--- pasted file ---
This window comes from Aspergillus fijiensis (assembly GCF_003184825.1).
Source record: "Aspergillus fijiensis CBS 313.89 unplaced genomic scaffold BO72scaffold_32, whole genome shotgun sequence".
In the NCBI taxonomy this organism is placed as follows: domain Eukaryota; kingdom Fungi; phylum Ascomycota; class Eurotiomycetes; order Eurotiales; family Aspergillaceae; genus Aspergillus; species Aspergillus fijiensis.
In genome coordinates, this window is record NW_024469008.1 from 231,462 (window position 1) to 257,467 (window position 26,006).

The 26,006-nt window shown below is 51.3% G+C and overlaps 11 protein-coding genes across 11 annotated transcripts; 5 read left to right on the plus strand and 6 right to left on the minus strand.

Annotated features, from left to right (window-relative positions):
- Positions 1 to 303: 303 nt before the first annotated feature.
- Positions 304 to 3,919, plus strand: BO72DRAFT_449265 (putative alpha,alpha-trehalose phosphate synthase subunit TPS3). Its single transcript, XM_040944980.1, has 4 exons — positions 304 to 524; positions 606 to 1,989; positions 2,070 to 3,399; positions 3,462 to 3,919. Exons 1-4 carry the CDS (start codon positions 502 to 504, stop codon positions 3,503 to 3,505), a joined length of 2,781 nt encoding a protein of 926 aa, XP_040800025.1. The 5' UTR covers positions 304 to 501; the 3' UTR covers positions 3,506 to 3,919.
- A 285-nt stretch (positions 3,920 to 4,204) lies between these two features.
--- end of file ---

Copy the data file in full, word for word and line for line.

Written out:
This window comes from Aspergillus fijiensis (assembly GCF_003184825.1).
Source record: "Aspergillus fijiensis CBS 313.89 unplaced genomic scaffold BO72scaffold_32, whole genome shotgun sequence".
In the NCBI taxonomy this organism is placed as follows: domain Eukaryota; kingdom Fungi; phylum Ascomycota; class Eurotiomycetes; order Eurotiales; family Aspergillaceae; genus Aspergillus; species Aspergillus fijiensis.
In genome coordinates, this window is record NW_024469008.1 from 231,462 (window position 1) to 257,467 (window position 26,006).

The 26,006-nt window shown below is 51.3% G+C and overlaps 11 protein-coding genes across 11 annotated transcripts; 5 read left to right on the plus strand and 6 right to left on the minus strand.

Annotated features, from left to right (window-relative positions):
- Positions 1 to 303: 303 nt before the first annotated feature.
- Positions 304 to 3,919, plus strand: BO72DRAFT_449265 (putative alpha,alpha-trehalose phosphate synthase subunit TPS3). Its single transcript, XM_040944980.1, has 4 exons — positions 304 to 524; positions 606 to 1,989; positions 2,070 to 3,399; positions 3,462 to 3,919. Exons 1-4 carry the CDS (start codon positions 502 to 504, stop codon positions 3,503 to 3,505), a joined length of 2,781 nt encoding a protein of 926 aa, XP_040800025.1. The 5' UTR covers positions 304 to 501; the 3' UTR covers positions 3,506 to 3,919.
- A 285-nt stretch (positions 3,920 to 4,204) lies between these two features.